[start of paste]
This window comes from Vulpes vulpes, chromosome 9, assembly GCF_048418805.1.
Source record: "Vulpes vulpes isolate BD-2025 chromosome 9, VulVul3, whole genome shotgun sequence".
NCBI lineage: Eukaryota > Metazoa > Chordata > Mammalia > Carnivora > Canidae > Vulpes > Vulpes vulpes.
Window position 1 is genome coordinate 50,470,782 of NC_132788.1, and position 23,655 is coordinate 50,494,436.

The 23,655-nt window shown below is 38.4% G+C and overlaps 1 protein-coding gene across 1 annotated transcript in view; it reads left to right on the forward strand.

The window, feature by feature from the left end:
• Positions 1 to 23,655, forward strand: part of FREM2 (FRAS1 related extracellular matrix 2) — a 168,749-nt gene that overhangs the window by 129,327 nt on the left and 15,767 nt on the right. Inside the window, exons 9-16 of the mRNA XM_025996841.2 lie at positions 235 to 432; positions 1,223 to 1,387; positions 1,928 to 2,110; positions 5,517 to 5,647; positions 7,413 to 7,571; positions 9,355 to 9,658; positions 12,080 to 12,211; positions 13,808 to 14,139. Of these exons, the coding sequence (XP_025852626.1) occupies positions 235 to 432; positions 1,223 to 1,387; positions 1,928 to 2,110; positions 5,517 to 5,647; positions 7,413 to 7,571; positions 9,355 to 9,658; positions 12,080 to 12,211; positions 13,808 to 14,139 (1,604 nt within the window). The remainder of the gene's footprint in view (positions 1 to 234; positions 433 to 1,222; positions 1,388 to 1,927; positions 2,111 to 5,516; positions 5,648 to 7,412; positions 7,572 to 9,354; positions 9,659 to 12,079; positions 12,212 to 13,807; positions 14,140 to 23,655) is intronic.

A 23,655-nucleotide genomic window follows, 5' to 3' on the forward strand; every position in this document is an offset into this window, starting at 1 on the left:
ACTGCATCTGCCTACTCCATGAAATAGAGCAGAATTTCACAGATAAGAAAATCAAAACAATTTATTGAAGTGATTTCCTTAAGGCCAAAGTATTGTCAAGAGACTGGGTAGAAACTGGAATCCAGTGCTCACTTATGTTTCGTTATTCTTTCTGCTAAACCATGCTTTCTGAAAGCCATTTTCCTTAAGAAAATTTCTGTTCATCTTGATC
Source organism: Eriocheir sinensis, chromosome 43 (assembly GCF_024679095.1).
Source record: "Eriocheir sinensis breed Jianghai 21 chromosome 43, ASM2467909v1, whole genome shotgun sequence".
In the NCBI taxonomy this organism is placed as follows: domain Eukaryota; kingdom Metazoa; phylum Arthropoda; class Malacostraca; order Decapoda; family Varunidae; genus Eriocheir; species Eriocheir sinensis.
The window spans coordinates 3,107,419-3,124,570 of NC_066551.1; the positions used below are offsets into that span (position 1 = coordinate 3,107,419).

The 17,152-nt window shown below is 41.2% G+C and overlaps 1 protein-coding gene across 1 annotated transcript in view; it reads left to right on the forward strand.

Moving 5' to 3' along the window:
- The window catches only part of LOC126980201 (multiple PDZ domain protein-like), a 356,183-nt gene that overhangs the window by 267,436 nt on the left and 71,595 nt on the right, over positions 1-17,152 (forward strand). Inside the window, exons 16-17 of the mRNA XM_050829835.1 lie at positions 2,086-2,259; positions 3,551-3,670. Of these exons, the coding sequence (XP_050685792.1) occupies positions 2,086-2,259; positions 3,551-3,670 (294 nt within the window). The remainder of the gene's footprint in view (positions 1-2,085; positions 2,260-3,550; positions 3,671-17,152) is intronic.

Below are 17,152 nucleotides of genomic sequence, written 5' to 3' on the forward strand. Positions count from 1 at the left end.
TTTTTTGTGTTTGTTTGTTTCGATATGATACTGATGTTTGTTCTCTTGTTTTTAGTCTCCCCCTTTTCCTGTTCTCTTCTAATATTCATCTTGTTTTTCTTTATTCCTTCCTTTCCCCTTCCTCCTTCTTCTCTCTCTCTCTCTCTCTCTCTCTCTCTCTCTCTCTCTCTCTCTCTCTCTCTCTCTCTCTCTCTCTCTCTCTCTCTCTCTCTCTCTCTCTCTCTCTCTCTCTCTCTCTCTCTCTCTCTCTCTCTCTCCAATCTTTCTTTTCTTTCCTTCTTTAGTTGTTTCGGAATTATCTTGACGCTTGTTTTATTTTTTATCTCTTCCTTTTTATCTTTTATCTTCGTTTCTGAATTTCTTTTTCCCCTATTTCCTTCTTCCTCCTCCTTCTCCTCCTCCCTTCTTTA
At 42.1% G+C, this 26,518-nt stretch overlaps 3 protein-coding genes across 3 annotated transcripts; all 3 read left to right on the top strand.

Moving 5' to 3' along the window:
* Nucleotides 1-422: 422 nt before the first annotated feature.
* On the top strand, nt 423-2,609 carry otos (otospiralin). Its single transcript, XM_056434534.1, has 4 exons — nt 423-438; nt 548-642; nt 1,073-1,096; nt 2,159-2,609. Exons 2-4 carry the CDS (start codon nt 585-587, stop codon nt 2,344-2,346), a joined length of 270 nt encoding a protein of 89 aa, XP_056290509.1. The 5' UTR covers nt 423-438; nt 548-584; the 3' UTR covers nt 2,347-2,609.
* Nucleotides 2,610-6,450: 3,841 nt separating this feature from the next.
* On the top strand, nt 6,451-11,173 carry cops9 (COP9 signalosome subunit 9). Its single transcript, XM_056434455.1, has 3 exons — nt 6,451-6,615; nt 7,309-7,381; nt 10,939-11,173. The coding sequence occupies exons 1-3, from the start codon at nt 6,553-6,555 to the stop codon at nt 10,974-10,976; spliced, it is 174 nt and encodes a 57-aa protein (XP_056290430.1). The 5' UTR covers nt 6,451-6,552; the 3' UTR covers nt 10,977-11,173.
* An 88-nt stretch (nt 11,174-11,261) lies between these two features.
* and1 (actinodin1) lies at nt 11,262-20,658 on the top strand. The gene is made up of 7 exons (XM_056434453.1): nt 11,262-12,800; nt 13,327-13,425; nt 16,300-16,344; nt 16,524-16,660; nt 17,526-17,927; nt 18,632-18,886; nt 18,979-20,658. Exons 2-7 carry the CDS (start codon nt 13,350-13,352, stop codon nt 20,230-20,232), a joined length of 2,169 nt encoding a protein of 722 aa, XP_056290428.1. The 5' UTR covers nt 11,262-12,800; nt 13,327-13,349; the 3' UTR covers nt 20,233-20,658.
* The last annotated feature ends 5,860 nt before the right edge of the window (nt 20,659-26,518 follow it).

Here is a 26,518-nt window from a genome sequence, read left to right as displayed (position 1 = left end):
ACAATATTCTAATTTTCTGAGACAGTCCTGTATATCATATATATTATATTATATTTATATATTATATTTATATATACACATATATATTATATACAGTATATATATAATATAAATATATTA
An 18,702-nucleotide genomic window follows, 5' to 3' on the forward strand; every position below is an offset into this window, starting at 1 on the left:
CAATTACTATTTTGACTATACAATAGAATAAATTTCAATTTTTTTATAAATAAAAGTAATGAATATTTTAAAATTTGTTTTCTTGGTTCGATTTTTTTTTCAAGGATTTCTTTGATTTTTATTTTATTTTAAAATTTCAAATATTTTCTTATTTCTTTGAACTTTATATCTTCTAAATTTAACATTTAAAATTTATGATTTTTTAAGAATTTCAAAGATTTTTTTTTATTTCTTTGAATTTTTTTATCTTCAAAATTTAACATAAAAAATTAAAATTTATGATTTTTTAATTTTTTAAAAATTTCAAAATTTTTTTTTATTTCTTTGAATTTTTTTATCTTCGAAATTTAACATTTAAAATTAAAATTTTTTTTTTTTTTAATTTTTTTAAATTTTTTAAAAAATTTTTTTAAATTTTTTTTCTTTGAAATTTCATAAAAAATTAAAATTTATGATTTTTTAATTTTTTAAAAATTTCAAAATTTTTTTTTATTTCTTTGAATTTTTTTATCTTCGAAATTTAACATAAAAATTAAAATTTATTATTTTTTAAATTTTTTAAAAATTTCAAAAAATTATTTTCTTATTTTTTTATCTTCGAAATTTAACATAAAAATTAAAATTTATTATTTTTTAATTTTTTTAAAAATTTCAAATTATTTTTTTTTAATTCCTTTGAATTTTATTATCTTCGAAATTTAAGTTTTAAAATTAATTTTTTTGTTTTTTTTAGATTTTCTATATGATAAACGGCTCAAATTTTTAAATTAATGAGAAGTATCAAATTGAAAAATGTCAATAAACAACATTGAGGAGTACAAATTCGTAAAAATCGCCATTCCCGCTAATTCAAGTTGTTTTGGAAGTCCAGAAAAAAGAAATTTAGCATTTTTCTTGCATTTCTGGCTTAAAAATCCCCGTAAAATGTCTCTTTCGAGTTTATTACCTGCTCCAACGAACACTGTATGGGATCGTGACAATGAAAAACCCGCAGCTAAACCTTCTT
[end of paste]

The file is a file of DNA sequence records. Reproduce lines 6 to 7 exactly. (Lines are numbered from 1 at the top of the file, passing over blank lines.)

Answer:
The window, feature by feature from the left end:
• Positions 1 to 23,655, forward strand: part of FREM2 (FRAS1 related extracellular matrix 2) — a 168,749-nt gene that overhangs the window by 129,327 nt on the left and 15,767 nt on the right. Inside the window, exons 9-16 of the mRNA XM_025996841.2 lie at positions 235 to 432; positions 1,223 to 1,387; positions 1,928 to 2,110; positions 5,517 to 5,647; positions 7,413 to 7,571; positions 9,355 to 9,658; positions 12,080 to 12,211; positions 13,808 to 14,139. Of these exons, the coding sequence (XP_025852626.1) occupies positions 235 to 432; positions 1,223 to 1,387; positions 1,928 to 2,110; positions 5,517 to 5,647; positions 7,413 to 7,571; positions 9,355 to 9,658; positions 12,080 to 12,211; positions 13,808 to 14,139 (1,604 nt within the window). The remainder of the gene's footprint in view (positions 1 to 234; positions 433 to 1,222; positions 1,388 to 1,927; positions 2,111 to 5,516; positions 5,648 to 7,412; positions 7,572 to 9,354; positions 9,659 to 12,079; positions 12,212 to 13,807; positions 14,140 to 23,655) is intronic.